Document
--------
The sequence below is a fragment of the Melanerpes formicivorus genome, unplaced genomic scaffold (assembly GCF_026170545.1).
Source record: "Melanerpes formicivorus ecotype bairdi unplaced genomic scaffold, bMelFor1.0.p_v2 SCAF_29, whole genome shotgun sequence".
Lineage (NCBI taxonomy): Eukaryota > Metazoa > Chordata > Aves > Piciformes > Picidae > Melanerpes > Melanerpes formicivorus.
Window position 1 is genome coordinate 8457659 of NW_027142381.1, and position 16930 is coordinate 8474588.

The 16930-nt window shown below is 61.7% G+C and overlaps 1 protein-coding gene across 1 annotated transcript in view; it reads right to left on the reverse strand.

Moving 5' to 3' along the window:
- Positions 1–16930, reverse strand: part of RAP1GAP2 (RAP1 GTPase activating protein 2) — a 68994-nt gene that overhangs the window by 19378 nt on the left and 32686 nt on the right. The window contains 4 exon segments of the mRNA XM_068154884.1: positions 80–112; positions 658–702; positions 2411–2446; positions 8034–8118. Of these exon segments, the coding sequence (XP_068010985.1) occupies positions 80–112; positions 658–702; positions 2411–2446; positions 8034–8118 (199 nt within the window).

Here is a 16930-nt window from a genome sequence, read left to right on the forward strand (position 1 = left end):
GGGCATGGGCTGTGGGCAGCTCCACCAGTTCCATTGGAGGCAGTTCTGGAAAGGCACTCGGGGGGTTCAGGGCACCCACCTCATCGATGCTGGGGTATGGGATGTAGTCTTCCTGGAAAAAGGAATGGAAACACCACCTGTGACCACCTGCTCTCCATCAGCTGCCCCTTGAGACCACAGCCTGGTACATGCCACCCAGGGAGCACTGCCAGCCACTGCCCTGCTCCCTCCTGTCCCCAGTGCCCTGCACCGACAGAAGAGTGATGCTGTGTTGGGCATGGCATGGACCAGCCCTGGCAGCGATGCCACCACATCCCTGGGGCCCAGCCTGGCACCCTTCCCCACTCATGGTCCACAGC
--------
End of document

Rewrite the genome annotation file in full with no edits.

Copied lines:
The sequence below is a fragment of the Melanerpes formicivorus genome, unplaced genomic scaffold (assembly GCF_026170545.1).
Source record: "Melanerpes formicivorus ecotype bairdi unplaced genomic scaffold, bMelFor1.0.p_v2 SCAF_29, whole genome shotgun sequence".
Lineage (NCBI taxonomy): Eukaryota > Metazoa > Chordata > Aves > Piciformes > Picidae > Melanerpes > Melanerpes formicivorus.
Window position 1 is genome coordinate 8457659 of NW_027142381.1, and position 16930 is coordinate 8474588.

The 16930-nt window shown below is 61.7% G+C and overlaps 1 protein-coding gene across 1 annotated transcript in view; it reads right to left on the reverse strand.

Moving 5' to 3' along the window:
- Positions 1–16930, reverse strand: part of RAP1GAP2 (RAP1 GTPase activating protein 2) — a 68994-nt gene that overhangs the window by 19378 nt on the left and 32686 nt on the right. The window contains 4 exon segments of the mRNA XM_068154884.1: positions 80–112; positions 658–702; positions 2411–2446; positions 8034–8118. Of these exon segments, the coding sequence (XP_068010985.1) occupies positions 80–112; positions 658–702; positions 2411–2446; positions 8034–8118 (199 nt within the window).

Here is a 16930-nt window from a genome sequence, read left to right on the forward strand (position 1 = left end):
GGGCATGGGCTGTGGGCAGCTCCACCAGTTCCATTGGAGGCAGTTCTGGAAAGGCACTCGGGGGGTTCAGGGCACCCACCTCATCGATGCTGGGGTATGGGATGTAGTCTTCCTGGAAAAAGGAATGGAAACACCACCTGTGACCACCTGCTCTCCATCAGCTGCCCCTTGAGACCACAGCCTGGTACATGCCACCCAGGGAGCACTGCCAGCCACTGCCCTGCTCCCTCCTGTCCCCAGTGCCCTGCACCGACAGAAGAGTGATGCTGTGTTGGGCATGGCATGGACCAGCCCTGGCAGCGATGCCACCACATCCCTGGGGCCCAGCCTGGCACCCTTCCCCACTCATGGTCCACAGC